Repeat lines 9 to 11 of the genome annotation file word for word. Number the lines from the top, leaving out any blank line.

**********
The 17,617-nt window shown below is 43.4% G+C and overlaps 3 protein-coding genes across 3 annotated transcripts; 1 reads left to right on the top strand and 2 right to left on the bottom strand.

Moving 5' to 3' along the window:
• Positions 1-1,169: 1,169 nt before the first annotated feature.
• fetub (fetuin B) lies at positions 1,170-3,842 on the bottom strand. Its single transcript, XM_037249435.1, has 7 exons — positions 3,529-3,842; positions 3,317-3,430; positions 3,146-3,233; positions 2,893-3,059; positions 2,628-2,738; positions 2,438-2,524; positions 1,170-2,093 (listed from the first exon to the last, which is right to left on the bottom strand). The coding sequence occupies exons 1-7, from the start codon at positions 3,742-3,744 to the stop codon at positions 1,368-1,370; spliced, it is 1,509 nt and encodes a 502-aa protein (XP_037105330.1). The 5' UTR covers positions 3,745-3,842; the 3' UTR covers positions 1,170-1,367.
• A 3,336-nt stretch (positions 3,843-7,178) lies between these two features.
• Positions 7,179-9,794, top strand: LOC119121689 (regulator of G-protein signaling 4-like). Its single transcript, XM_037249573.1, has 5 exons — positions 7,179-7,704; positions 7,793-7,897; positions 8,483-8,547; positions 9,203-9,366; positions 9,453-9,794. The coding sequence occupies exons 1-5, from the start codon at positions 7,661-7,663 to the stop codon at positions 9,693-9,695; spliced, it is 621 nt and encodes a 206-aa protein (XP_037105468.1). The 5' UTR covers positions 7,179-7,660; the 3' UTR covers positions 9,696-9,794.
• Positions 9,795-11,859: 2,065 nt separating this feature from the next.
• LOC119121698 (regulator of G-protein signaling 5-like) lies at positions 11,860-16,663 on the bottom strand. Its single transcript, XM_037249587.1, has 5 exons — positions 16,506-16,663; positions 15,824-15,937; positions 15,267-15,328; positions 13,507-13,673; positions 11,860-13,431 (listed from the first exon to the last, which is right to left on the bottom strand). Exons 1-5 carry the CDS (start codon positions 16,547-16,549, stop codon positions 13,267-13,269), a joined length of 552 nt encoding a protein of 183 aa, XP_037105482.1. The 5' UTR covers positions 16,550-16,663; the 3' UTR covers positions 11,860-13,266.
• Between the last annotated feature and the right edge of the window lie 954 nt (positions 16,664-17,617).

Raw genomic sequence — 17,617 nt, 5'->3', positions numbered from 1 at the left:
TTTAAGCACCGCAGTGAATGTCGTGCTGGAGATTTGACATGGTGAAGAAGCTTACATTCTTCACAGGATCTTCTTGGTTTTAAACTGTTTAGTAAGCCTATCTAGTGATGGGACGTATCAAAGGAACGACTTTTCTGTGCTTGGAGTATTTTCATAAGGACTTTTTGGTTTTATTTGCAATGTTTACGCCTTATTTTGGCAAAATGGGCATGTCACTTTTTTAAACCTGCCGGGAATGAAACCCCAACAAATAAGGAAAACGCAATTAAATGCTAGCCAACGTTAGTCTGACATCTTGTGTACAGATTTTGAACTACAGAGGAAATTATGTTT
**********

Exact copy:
• Between the last annotated feature and the right edge of the window lie 954 nt (positions 16,664-17,617).

Raw genomic sequence — 17,617 nt, 5'->3', positions numbered from 1 at the left:
TTTAAGCACCGCAGTGAATGTCGTGCTGGAGATTTGACATGGTGAAGAAGCTTACATTCTTCACAGGATCTTCTTGGTTTTAAACTGTTTAGTAAGCCTATCTAGTGATGGGACGTATCAAAGGAACGACTTTTCTGTGCTTGGAGTATTTTCATAAGGACTTTTTGGTTTTATTTGCAATGTTTACGCCTTATTTTGGCAAAATGGGCATGTCACTTTTTTAAACCTGCCGGGAATGAAACCCCAACAAATAAGGAAAACGCAATTAAATGCTAGCCAACGTTAGTCTGACATCTTGTGTACAGATTTTGAACTACAGAGGAAATTATGTTT